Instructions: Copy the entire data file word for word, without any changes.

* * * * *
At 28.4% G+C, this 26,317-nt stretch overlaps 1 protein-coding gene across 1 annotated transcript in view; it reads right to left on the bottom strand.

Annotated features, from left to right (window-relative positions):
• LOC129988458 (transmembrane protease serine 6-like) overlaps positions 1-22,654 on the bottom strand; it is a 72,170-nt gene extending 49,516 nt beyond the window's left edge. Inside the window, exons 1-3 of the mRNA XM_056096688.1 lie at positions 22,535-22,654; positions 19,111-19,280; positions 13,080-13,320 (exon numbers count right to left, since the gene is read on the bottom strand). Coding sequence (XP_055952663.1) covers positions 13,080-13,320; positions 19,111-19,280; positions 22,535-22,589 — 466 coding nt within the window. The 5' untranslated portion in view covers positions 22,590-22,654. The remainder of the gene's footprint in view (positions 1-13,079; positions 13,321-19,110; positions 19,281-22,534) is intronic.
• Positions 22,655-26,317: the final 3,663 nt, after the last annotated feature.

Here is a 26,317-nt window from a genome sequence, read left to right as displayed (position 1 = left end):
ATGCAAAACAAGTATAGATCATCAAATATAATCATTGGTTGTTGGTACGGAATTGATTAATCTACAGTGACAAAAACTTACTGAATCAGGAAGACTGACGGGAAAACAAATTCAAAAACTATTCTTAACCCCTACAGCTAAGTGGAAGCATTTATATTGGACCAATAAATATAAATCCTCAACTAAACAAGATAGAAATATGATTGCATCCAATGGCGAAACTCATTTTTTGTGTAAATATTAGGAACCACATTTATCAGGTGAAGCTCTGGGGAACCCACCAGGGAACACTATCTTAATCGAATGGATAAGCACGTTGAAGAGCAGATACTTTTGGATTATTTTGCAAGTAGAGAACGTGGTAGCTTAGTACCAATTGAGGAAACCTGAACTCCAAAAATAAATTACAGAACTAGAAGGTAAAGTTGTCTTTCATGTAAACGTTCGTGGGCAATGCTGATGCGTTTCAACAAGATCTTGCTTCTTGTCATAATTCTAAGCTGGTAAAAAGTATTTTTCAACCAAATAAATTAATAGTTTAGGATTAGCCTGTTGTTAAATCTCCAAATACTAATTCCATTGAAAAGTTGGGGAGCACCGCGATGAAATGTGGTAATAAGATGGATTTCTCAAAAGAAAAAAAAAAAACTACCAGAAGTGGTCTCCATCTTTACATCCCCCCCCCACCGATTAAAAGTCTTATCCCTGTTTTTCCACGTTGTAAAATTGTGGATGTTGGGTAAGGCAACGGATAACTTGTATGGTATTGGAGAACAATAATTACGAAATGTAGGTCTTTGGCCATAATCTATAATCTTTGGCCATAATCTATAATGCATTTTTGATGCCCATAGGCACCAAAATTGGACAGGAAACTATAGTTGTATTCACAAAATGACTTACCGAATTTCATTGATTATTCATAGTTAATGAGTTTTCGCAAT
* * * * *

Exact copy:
At 28.4% G+C, this 26,317-nt stretch overlaps 1 protein-coding gene across 1 annotated transcript in view; it reads right to left on the bottom strand.

Annotated features, from left to right (window-relative positions):
• LOC129988458 (transmembrane protease serine 6-like) overlaps positions 1-22,654 on the bottom strand; it is a 72,170-nt gene extending 49,516 nt beyond the window's left edge. Inside the window, exons 1-3 of the mRNA XM_056096688.1 lie at positions 22,535-22,654; positions 19,111-19,280; positions 13,080-13,320 (exon numbers count right to left, since the gene is read on the bottom strand). Coding sequence (XP_055952663.1) covers positions 13,080-13,320; positions 19,111-19,280; positions 22,535-22,589 — 466 coding nt within the window. The 5' untranslated portion in view covers positions 22,590-22,654. The remainder of the gene's footprint in view (positions 1-13,079; positions 13,321-19,110; positions 19,281-22,534) is intronic.
• Positions 22,655-26,317: the final 3,663 nt, after the last annotated feature.

Here is a 26,317-nt window from a genome sequence, read left to right as displayed (position 1 = left end):
ATGCAAAACAAGTATAGATCATCAAATATAATCATTGGTTGTTGGTACGGAATTGATTAATCTACAGTGACAAAAACTTACTGAATCAGGAAGACTGACGGGAAAACAAATTCAAAAACTATTCTTAACCCCTACAGCTAAGTGGAAGCATTTATATTGGACCAATAAATATAAATCCTCAACTAAACAAGATAGAAATATGATTGCATCCAATGGCGAAACTCATTTTTTGTGTAAATATTAGGAACCACATTTATCAGGTGAAGCTCTGGGGAACCCACCAGGGAACACTATCTTAATCGAATGGATAAGCACGTTGAAGAGCAGATACTTTTGGATTATTTTGCAAGTAGAGAACGTGGTAGCTTAGTACCAATTGAGGAAACCTGAACTCCAAAAATAAATTACAGAACTAGAAGGTAAAGTTGTCTTTCATGTAAACGTTCGTGGGCAATGCTGATGCGTTTCAACAAGATCTTGCTTCTTGTCATAATTCTAAGCTGGTAAAAAGTATTTTTCAACCAAATAAATTAATAGTTTAGGATTAGCCTGTTGTTAAATCTCCAAATACTAATTCCATTGAAAAGTTGGGGAGCACCGCGATGAAATGTGGTAATAAGATGGATTTCTCAAAAGAAAAAAAAAAAACTACCAGAAGTGGTCTCCATCTTTACATCCCCCCCCCACCGATTAAAAGTCTTATCCCTGTTTTTCCACGTTGTAAAATTGTGGATGTTGGGTAAGGCAACGGATAACTTGTATGGTATTGGAGAACAATAATTACGAAATGTAGGTCTTTGGCCATAATCTATAATCTTTGGCCATAATCTATAATGCATTTTTGATGCCCATAGGCACCAAAATTGGACAGGAAACTATAGTTGTATTCACAAAATGACTTACCGAATTTCATTGATTATTCATAGTTAATGAGTTTTCGCAAT